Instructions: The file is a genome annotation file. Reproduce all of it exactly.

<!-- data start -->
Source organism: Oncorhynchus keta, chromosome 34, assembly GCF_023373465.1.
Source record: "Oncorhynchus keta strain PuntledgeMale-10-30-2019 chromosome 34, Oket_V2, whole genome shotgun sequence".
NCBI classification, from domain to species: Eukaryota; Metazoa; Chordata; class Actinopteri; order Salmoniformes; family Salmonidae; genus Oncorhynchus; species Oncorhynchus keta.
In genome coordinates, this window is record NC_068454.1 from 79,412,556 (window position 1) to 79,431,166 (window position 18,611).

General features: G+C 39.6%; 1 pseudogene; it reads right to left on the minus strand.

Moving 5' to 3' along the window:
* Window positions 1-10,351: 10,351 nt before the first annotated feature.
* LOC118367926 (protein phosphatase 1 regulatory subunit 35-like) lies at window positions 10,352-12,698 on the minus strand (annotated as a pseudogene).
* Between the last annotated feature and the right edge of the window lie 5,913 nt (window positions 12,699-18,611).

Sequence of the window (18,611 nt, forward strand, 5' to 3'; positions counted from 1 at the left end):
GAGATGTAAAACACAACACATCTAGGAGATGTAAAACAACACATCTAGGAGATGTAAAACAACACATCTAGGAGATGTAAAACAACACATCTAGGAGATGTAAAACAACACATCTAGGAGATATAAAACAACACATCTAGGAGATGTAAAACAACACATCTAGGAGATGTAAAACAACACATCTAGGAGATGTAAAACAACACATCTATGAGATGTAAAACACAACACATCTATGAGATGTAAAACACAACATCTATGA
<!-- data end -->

Source organism: Oncorhynchus keta, chromosome 34, assembly GCF_023373465.1.
Source record: "Oncorhynchus keta strain PuntledgeMale-10-30-2019 chromosome 34, Oket_V2, whole genome shotgun sequence".
NCBI classification, from domain to species: Eukaryota; Metazoa; Chordata; class Actinopteri; order Salmoniformes; family Salmonidae; genus Oncorhynchus; species Oncorhynchus keta.
In genome coordinates, this window is record NC_068454.1 from 79,412,556 (window position 1) to 79,431,166 (window position 18,611).

General features: G+C 39.6%; 1 pseudogene; it reads right to left on the minus strand.

Moving 5' to 3' along the window:
* Window positions 1-10,351: 10,351 nt before the first annotated feature.
* LOC118367926 (protein phosphatase 1 regulatory subunit 35-like) lies at window positions 10,352-12,698 on the minus strand (annotated as a pseudogene).
* Between the last annotated feature and the right edge of the window lie 5,913 nt (window positions 12,699-18,611).

Sequence of the window (18,611 nt, forward strand, 5' to 3'; positions counted from 1 at the left end):
GAGATGTAAAACACAACACATCTAGGAGATGTAAAACAACACATCTAGGAGATGTAAAACAACACATCTAGGAGATGTAAAACAACACATCTAGGAGATGTAAAACAACACATCTAGGAGATATAAAACAACACATCTAGGAGATGTAAAACAACACATCTAGGAGATGTAAAACAACACATCTAGGAGATGTAAAACAACACATCTATGAGATGTAAAACACAACACATCTATGAGATGTAAAACACAACATCTATGA